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With the 2018 NFL Draft fast approaching, the Texans have a lot of work on their hands. Tackle, guard, tight end, and many other positions on the team need to be fixed through the draft. Because of this, we as FPC Texans have done a mock draft and attempted to predict what general manager Brian Gaine will do in order to aide the Texans in the pursuit of their first playoff appearance since 2016.

3rd Round (68th overall): Mike Gesicki – Tight End – Penn State

Along with being a highly recruited tight end out of high school, Gesicki was also a four-time letter-winner in volleyball and the state slam dunk champion in basketball (Christian Petersen/Getty Images).

Mike Gesicki was a standout at the University of Pennsylvania, catching 105 passes for 1,242 yards and 14 touchdowns during his final two seasons. The retirement of C.J. Fiedorowicz leaves a hole at the tight end position that the Texans have not yet addressed. Arguably one of the best tight end prospects in the 2018 NFL Draft, Gesicki would be an immediate playmaker for Deshaun Watson and complement receiving threats DeAndre Hopkins and Will Fuller. Gesicki is a proven playmaker, well-regarded for his near perfect route running, ability to gain separation, has great hands (hasn’t had a legitimate drop in two years), and has better ball skills than any other tight end in the draft. In other words, he has the potential to be one of the better receiving tight ends in football. He backed up the hype with a 4.54 40 yard dash and 41.5 inch vertical jump during the NFL Combine. The main concern moving Gesicki down draft boards is that he is an inefficient blocker, which could lead to the Texans passing on him because they don’t want their franchise quarterback Deshaun Watson getting injured. Although he could easily get picked before the third round, the Texans could settle for another tight end like Stanford’s Dalton Schultz with one of their later picks.

3rd Round (80th overall, from Seattle): Desmond Harrison – Tackle – West Georgia

Harrison is Houston, Texas native, and would be joining his hometown team if the Texans decide to draft him (University of West Georgia).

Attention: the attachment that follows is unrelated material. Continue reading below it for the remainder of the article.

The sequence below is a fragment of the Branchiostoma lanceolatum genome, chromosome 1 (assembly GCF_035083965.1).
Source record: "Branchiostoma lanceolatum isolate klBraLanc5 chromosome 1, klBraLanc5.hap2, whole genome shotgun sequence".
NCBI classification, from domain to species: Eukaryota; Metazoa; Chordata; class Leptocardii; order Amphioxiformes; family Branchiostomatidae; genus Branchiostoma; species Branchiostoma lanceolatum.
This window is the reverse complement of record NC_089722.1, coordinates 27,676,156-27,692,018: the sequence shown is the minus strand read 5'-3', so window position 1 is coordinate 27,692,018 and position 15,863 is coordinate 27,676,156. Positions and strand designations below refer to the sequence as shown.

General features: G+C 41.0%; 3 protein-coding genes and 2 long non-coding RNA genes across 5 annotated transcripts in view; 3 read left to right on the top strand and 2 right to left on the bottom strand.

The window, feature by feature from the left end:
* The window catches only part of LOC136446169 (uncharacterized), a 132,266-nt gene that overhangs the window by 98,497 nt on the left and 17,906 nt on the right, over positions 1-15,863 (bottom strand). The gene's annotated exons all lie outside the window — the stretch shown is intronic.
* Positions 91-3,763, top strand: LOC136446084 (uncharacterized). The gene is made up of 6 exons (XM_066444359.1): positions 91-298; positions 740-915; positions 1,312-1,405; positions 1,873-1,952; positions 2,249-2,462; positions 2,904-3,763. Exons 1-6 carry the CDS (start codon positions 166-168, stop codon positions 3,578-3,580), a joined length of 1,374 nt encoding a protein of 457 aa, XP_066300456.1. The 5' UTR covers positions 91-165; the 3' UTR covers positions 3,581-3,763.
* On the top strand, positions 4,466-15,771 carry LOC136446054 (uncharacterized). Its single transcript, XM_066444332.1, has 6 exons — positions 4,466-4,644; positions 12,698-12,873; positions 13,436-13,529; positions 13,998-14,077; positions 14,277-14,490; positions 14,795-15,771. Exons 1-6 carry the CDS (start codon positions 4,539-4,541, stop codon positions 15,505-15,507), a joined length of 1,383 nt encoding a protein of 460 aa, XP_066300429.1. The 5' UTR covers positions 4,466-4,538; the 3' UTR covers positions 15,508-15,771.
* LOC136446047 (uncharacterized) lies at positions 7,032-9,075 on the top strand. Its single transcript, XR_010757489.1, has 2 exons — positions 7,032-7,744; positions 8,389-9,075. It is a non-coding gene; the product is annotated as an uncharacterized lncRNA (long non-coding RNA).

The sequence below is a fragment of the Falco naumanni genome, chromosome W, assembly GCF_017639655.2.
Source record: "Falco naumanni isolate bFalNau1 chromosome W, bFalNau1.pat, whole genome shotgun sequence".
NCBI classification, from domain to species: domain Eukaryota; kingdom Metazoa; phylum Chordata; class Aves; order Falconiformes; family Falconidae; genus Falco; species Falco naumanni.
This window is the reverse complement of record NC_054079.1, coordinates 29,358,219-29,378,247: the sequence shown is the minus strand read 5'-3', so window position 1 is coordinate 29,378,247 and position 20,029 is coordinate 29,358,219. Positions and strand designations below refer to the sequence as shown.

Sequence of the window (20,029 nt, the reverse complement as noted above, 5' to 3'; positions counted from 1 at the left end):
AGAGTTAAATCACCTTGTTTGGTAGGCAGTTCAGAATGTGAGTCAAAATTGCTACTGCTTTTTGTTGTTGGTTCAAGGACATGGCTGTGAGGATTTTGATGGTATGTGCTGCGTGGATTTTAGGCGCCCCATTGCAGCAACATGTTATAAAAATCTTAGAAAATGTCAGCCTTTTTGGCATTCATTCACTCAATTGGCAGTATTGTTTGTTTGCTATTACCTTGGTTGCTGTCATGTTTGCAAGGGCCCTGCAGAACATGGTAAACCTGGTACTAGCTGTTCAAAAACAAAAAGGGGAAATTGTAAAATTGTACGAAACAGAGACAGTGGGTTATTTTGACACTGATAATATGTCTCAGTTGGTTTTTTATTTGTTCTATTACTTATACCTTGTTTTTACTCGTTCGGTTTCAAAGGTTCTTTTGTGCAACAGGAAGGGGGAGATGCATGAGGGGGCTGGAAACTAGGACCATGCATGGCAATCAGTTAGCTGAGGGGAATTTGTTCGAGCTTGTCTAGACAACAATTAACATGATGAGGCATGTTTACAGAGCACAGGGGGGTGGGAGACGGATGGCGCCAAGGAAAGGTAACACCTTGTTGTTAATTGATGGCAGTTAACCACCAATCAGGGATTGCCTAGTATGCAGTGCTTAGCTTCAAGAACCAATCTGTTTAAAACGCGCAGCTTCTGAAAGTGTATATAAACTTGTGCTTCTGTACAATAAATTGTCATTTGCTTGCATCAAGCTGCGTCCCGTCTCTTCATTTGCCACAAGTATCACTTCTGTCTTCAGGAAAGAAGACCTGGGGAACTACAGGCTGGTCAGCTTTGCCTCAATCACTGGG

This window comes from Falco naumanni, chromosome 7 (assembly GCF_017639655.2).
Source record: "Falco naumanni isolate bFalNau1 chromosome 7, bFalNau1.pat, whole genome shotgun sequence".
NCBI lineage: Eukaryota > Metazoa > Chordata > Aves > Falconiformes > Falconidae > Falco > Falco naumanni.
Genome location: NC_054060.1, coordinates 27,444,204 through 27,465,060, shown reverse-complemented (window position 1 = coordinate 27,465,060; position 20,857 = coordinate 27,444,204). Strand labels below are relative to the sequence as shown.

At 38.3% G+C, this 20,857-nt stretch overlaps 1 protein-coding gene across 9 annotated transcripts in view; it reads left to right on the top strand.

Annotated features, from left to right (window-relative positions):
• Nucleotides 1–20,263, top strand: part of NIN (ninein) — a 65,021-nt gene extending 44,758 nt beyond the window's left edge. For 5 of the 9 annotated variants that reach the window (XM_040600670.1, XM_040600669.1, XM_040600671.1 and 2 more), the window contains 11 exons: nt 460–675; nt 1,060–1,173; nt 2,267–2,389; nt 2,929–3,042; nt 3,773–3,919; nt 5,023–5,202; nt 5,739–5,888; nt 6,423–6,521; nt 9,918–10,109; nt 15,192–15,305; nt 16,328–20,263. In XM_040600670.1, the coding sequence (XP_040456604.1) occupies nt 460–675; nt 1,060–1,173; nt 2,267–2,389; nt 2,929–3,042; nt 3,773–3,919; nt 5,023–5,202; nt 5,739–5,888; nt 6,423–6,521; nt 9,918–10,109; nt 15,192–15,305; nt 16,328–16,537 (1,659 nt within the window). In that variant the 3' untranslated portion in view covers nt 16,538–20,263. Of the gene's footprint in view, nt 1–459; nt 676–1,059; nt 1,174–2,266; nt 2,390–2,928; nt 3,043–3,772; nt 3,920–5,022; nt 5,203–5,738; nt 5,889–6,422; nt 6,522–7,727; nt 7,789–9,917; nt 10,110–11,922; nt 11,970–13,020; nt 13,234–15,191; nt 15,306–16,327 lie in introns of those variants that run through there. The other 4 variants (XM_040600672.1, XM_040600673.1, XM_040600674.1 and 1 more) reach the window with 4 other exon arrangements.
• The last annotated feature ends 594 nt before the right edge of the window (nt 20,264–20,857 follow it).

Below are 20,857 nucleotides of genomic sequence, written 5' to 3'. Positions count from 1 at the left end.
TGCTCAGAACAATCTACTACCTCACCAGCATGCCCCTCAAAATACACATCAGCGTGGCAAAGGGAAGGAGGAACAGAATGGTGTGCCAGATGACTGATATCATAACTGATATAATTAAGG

Desmond Harrison will be one of the most important picks the Texans make during the 2018 NFL Draft, as getting an impact player will be key to fixing an offensive line unit that was one of the worst in football last season. Despite head coach Bill O’Brien reaffirming his trust in Julie’n Davenport, acquiring a player like Harrison will be important to solidifying a tackle position that was ranked the worst in the NFL. Winning JUCO All-American honors at Contra Costa Community College, Harrison transferred to the University of Texas. After getting suspended twice, Harrison had to leave Texas and play at West Georgia, where he ended up receiving All-Gulf South Conference and first-team AFCA All-American accolades. This success has propelled him into the third round conversation of the NFL Draft, with the Texans specifically being interested because he fills a major void on their team. His off the field issues are concerning, as he was suspended and get let go from the University of Texas for a reason, but his raw talent is tantalizing enough to draft him. Harrison is stands at a monstrous 6’6″ and 288 pounds, and has extremely long arms to complement a frame that could carry even more weight than it currently does. Harrison is known for his tremendous flexibility, quickness, agility, and overall athleticism that allows to manhandle any potential rusher. The main on the field issue concerning Harrison is that he is too raw of a player, doesn’t have much playing experience, and still hasn’t grown into his body. But all of these problems can easily be fixed with training and time. Harrison has the potential to be a cornerstone for the Texans offensive line or to become a complete bust with off the field issues, but the Texans must take the risk in order to have an offensive line that will ensure the longtime health of Deshaun Watson.

3rd Round (98th, compensatory): Armani Watts – Safety – Texas A&M

Armani Watts had 87 tackles, four interceptions, and two forced fumbles his senior season at Texas A&M (Kirby Clarke/TexAgs).

A Forney, Texas native and former safety for Texas A&M University, Armani Watts will hopefully stay put in the “Lone Star State” and get drafted by the Texans with their compensatory third round pick. Over his four year career with the Aggies, Watts garnered 324 tackles, ten interceptions, and seven forced fumbles and received Associated Press All-American and second-team All-SEC honors in 2017. This efficiency in college led to Watts being one of the many players that the Texans worked out this offseason. This interest, coupled with his talent, makes Watts the perfect pick to fill the current void the Texans have at safety. Watts makes an intriguing pick because he has showcased his above average agility, instincts, and coverage skills throughout his college career, but the main issue bringing him down to the third round is his inconsistency. He is known for making feast or famine plays, gets caught guessing on routes, and has oftentimes not been consistent in run support. Despite these struggles, Watts shapes up to be a potential starting safety for the Houston Texans if drafted.